It took me twenty minutes in the backyard with a screwdriver, a nailbrush, and wad of paper towels before the shoes were clean enough to then toss in the washing machine. I took another minute to post on Facebook a $1,000 reward for the guilty creature’s head on a stick, then headed back out to the car so we could get on with Easter.
The excrement-related mishap had occurred as we were on our way to my parents’ house to observe this holiday in what has been our tradition ever since my wife and I decided to join my parents in Elkins: sacramental smoked fish and mimosas for the adults and, for the kids, ritualized foraging for plastic egg-shaped fetish objects containing various form factors of extruded corn syrup.
That was the old; the new (potential) tradition came into being when we realized we couldn’t take the children for a promised immersion in the waters of the YMCA pool, for reasons that in retrospect should have been obvious, and so instead headed to Elkins Cinema 8 for what turned out to be a private screening of the (speaking of excrement) new Alec Baldwin-voiced baby-that-talks-like-a-grownup movie, a genre that frankly should have been retired after Will Farrell put a bow on it. At any rate, the children enjoyed it and no one else seems to associate movies with this holiday, which seem like as good reasons as any to turn it into a regular Easter Sunday afternoon activity.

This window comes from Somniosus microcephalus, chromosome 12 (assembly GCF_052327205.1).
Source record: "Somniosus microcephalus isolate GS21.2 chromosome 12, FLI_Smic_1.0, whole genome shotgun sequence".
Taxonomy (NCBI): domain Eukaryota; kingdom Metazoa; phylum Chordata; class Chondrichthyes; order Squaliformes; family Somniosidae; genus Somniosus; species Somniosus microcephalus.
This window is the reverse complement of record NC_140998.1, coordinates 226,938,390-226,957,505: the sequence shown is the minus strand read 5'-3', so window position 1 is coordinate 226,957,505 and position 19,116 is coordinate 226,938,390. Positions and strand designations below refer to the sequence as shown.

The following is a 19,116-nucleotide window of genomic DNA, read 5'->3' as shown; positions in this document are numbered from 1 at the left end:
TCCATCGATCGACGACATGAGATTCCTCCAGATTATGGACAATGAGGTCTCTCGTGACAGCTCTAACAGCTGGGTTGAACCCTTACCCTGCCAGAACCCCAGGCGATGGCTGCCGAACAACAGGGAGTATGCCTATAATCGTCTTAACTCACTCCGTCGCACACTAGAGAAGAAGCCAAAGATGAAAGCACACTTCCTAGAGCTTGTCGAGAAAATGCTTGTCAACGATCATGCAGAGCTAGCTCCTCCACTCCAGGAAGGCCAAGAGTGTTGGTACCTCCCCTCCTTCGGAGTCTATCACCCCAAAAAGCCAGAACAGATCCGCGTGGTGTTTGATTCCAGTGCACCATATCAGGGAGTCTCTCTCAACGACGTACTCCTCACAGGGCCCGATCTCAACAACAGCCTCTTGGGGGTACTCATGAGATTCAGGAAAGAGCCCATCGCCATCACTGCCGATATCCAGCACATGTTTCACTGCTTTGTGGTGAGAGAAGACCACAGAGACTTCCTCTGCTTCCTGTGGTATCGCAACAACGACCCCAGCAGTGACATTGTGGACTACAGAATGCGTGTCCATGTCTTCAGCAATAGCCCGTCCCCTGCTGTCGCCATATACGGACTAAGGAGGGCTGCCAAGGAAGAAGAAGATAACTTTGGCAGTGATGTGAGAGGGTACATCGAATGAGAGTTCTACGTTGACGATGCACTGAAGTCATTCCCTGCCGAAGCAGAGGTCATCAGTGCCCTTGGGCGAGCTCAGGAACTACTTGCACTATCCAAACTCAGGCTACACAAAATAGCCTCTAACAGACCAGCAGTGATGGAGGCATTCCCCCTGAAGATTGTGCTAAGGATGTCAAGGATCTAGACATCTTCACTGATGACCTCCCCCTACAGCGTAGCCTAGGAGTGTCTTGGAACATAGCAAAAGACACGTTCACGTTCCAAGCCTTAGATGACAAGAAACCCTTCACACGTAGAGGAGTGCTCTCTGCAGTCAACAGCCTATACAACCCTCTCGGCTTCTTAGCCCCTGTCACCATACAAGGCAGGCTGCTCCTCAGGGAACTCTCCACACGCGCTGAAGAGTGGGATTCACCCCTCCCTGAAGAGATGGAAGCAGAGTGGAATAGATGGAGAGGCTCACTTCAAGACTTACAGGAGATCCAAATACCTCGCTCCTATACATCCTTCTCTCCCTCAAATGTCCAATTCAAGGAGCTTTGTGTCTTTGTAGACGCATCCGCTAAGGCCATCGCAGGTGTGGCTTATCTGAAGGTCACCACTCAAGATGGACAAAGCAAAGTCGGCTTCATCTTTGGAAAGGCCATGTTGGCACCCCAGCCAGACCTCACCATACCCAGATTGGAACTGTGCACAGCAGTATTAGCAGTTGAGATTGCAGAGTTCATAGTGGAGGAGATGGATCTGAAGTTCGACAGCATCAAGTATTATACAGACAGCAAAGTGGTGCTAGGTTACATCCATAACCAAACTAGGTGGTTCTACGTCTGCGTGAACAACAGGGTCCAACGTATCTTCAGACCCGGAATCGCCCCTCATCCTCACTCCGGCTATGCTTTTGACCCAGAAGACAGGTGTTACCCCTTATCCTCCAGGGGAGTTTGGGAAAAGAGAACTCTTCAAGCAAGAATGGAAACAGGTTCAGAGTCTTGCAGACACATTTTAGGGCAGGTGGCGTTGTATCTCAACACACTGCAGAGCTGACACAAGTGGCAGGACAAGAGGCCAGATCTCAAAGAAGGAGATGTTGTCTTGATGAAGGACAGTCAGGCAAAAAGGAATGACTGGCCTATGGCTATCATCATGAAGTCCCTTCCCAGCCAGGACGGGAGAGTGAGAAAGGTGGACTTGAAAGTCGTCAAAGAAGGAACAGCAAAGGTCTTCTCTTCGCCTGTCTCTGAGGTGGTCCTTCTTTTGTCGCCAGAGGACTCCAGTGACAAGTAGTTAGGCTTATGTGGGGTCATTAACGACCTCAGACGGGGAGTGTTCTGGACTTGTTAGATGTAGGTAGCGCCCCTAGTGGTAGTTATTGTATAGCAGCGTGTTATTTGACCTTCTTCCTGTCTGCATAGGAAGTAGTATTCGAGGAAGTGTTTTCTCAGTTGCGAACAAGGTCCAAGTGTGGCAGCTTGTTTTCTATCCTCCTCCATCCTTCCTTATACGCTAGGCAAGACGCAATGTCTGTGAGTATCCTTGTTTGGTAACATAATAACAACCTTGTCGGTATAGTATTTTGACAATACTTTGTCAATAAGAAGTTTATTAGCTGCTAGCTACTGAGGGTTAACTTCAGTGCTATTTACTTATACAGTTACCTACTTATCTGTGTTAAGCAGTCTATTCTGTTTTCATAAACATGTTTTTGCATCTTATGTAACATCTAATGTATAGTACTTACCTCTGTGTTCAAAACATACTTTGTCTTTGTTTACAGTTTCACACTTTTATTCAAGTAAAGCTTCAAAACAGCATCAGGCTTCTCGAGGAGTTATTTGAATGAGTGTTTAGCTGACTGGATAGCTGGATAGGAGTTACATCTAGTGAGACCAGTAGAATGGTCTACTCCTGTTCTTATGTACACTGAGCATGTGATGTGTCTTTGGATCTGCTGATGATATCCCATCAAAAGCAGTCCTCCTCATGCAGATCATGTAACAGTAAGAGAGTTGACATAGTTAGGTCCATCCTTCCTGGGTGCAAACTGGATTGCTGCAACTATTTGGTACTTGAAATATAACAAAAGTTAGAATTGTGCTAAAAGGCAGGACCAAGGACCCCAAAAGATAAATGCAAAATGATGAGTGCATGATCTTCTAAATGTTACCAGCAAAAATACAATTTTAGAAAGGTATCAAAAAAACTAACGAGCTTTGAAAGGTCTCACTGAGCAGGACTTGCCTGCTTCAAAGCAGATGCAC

As you can see, there are Easter traditions we hold with and Easter traditions we don’t. For example, although it’s true that the shoes my son was wearing when he trundled through that dog’s leavings were brand new—as in, being worn outside for the first time that very minute—this was only a coincidence. New clothes on Easter have never been one of our traditions, although I suppose I might have been nodding to this one when I’d put on a clean shirt with a collar that morning.
We do seem to be stuck with the Easter Bunny for the time being, although perhaps for the last year. “How do we know the Easter Bunny is real?” my seven-year-old suddenly asked a few days ago. I’d lately been making noises to my wife about pulling the plug on this particular imaginary magic creature, but she had expressed the worry that a resulting domino effect might also take down Santa Claus earlier than otherwise necessary. Speaking of corn syrup, I’d just as soon keep the old Coca-Cola pitchman around for at least another year or two, so I knew I had to think fast.
“Come on!” I barked at Coen in what I like to think of as my dad voice. “Do you really think that, if I made up the Easter Bunny, it would be bringing you a basket full of pre-diabetic crap and plastic grass?”
“Well…” he said, thinking it over.
“If it were up to me, what would be in your Easter baskets?” I prompted.
“Sardines and bottled water,” he admitted, suddenly realizing that supernatural magic actually sounded a lot more likely than his annoyingly anti-sugar father allowing his children to collect baskets full of jelly beans and M&Ms out of the goodness of his heart.
Tradition is as tradition does, I suppose. Now, make sure you don’t miss the ecclesiastical full moon. I have no idea when it will be, but that’s okay: there won’t be anything to see anyway.